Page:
The system can also find otherwise legitimate online services that a company hasn't authorized for use. The spread of shadow cloud services is rife as employees take it on themselves to find online services that get the job done. With the number of apps not owned or managed by IT hitting 56 percent in the last year, that's a big problem.

Feeding back into the loop

For Darktrace to unlock the benefits of Cybersprint as well as its own new attack path modeling capabilities, they must be integrated into the rest of its existing product portfolio. While it hasn't officially announced any such integration yet, the company is already working on it and Heinemeyer describes it as an easy lift.

This integration will eventually allow Darktrace's Antigena product to apply its autonomous response action to external events, he adds. He cites the Log4J Shell vulnerability in the Log4J Java logging tool that went public in December as an example.

"If we knew beforehand that a server was vulnerable to a common exploit, then we could increase the severity of Antigena's actions on it, because we know it's a vulnerable attack path," he explains. Tagging devices with prior knowledge like this will help to refine attack patch management.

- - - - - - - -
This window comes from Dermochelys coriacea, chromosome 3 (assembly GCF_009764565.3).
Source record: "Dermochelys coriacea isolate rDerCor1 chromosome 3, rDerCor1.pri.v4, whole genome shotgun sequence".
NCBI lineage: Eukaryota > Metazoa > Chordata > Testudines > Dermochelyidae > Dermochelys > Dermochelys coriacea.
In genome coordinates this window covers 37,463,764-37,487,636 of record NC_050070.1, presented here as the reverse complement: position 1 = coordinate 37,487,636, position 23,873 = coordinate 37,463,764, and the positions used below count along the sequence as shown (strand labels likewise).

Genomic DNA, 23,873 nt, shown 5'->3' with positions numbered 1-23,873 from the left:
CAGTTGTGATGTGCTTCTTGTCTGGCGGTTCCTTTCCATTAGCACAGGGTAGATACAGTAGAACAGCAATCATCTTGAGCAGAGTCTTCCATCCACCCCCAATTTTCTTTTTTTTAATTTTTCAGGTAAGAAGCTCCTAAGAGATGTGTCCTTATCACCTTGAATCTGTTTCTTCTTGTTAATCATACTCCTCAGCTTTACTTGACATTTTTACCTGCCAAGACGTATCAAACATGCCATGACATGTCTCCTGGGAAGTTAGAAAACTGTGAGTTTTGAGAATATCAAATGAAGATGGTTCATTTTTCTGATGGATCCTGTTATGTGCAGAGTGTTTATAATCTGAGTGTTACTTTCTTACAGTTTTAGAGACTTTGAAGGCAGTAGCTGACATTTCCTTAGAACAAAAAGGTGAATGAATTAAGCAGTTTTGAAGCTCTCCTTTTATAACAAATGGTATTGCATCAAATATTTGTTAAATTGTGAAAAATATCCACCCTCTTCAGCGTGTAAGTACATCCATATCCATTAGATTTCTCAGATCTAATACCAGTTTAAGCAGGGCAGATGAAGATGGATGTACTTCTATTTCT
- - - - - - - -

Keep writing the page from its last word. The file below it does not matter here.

Stitching Cybersprint and attack path modeling more closely into the loop will also help Darktrace to flesh out the 'healing' part of its circular 'loop' vision for cybersecurity response.

"Why not use the knowledge you already have from detecting and responding to a cyber attack to inform the healing process?" Heinemeyer asks. "Once you remediated an attack, you know more about your technology pathways and your posture and can feed back into the prevention phase."

The new service complements Darktrace's existing technology and helps it to close the loop on cybersecurity, giving it offerings that span the entire incident response process with a machine learning approach. Heinemeyer hopes that it will further augment human teams, handling many security threats autonomously while leaving analysts to focus on more complex issues that require manual attention. With the number of attacks rising fast, it might be just the AI-powered technology you need.

Sponsored by Darktrace.